Developed by the USB Implementers Forum (USB-IF), the USB OTG specification provides a common, interoperable solution. In addition to full USB device functionality, USB OTG confers limited USB host functionality on all handheld devices and PC peripherals. The result is, for example, a PDA or camera that can connect directly to any printer, or a PDA that can download files directly to a portable USB hard disk drive or CD-RW drive—with no PC to act as an intermediary.
USB has emerged as a popular and necessary interface on nearly every PC and peripheral device that communicates with the PC. Today, USB is an accepted and recognized standard, as well as a must-have interface for the consumer. With a bandwidth of up to 12 Mbits/s for full-speed and 480 Mbits/s for high-speed mode, USB has more than sufficient bandwidth for consumer applications.
Currently, almost all PC peripherals, cameras, PDAs, mobile phones, and set-top boxes come with USB ports. Leveraging existing USB ports in most peripherals, USB OTG easily catalyzes this interface into a truly portable "On-The-Go" interface standard for consumer peripherals.
With the explosion of microprocessor-powered handheld devices such as PDAs, mobile phones, and digital cameras, there’s a rapidly growing desire to be mobile and not be tied to a desktop PC. USB OTG provides a cost-effective solution for PDAs, mobile phones, and other handheld devices to communicate among themselves, as well as with any USB peripheral anywhere, anytime.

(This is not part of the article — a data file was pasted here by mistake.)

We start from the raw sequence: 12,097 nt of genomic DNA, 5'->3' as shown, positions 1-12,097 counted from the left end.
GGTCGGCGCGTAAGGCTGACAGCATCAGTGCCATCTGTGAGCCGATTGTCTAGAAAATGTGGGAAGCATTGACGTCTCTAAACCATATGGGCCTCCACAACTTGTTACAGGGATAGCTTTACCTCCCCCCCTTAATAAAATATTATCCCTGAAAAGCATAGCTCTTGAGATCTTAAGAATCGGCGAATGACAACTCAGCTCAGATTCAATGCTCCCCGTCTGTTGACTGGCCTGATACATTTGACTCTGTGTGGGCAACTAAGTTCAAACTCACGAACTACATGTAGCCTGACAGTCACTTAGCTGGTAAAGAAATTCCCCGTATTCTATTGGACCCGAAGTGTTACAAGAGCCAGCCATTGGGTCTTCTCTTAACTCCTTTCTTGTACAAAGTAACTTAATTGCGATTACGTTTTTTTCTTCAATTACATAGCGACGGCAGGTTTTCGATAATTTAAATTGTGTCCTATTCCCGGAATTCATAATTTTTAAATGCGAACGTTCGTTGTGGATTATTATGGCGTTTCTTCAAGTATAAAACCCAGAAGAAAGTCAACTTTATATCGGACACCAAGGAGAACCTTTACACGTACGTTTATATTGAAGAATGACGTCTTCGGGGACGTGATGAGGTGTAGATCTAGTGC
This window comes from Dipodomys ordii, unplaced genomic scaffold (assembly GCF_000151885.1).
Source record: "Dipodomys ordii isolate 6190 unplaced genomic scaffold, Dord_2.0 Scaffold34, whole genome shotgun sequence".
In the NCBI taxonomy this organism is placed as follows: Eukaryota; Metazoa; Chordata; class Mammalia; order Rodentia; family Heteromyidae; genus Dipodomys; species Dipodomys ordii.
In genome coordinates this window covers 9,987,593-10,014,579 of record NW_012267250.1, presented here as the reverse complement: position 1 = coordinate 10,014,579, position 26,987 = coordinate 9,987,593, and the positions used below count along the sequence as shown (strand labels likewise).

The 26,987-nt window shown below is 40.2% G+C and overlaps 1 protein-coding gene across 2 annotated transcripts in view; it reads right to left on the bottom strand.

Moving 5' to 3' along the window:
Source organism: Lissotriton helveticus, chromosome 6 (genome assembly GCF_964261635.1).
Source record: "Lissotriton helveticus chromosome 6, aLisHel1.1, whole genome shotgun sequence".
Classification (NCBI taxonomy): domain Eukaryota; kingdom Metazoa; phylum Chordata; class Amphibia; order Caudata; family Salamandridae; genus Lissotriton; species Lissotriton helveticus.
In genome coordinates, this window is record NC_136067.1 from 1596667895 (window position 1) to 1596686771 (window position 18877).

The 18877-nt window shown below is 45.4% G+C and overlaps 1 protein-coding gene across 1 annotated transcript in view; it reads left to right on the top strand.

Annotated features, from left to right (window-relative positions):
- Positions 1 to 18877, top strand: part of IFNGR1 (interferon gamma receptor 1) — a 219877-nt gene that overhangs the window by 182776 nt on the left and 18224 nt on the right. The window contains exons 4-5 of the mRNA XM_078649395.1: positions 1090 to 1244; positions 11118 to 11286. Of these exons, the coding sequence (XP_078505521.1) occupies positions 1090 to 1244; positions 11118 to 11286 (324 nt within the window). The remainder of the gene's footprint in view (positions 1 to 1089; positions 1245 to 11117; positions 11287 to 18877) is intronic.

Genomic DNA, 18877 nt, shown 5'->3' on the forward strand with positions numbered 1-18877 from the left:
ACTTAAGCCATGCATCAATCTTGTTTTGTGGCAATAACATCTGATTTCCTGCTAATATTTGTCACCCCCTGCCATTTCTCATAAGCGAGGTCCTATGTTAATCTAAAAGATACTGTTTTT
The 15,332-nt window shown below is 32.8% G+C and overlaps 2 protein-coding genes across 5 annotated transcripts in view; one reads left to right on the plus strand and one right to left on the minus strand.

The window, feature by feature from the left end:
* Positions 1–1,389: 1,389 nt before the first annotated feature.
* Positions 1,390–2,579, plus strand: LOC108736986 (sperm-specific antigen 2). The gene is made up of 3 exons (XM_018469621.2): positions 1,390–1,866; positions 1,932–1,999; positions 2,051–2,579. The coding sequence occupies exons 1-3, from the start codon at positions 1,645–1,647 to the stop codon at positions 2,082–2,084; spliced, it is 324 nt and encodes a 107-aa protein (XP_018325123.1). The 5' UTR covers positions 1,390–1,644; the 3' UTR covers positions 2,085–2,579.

USB OTG products can have both USB-host and peripheral-controller functions on one chip. Such devices are called "dual-role." Thanks to these capabilities, the chip can act as a USB host supporting high-, full-, and low-speed devices, or as a USB peripheral itself. Host and peripheral roles can be interchanged through the Host Negotiation Protocol (HNP). The HNP feature, which allows the host function to be transferred between two devices, eliminates the need to switch cables. By using this feature, manufacturers of dual-role devices can specify which peripherals their device will support. A USB OTG dual-role controller design poses some challenges, however. The design consists of three major modules:
- USB host controller
- USB device controller
- OTG module, which incorporates the:
- OTG HNP
- Analog portions (charge pump, transceiver, and voltage-level detector)
- Software drivers for the IC
An embedded host controller (HC) IC should perform on par with a PC host, and may support up to five levels of Hub. In a PC, the HC uses a bus-mastering protocol through the PCI bus. For ease of design into a customer’s existing products, an HC should not be a bus master, but rather a slave-only HC. Control of the memory bus isn’t required. The microprocessor merely needs to send its Transfer Descriptor and its payload to the slave host, after which the slave host will process the Transfer Descriptor and deliver USB data downstream. In a flexible design, this controller will interface to any microprocessor peripheral bus. A USB OTG dual-role controller will minimize a customer’s design-in effort with the following features:
- Slave-only bus protocol
- Sufficient built-in RAM
- Software (OHCI-like) driver to permit software reusability
- CPU interface that supports indirect address or memory-mapped address
- Low rate of CPU interrupts to the microprocessor, while still giving maximum USB performance
- USB Transfer Descriptor protocol that maximizes the isochronous, interrupt, and bulk-transfer bandwidth of the USB bus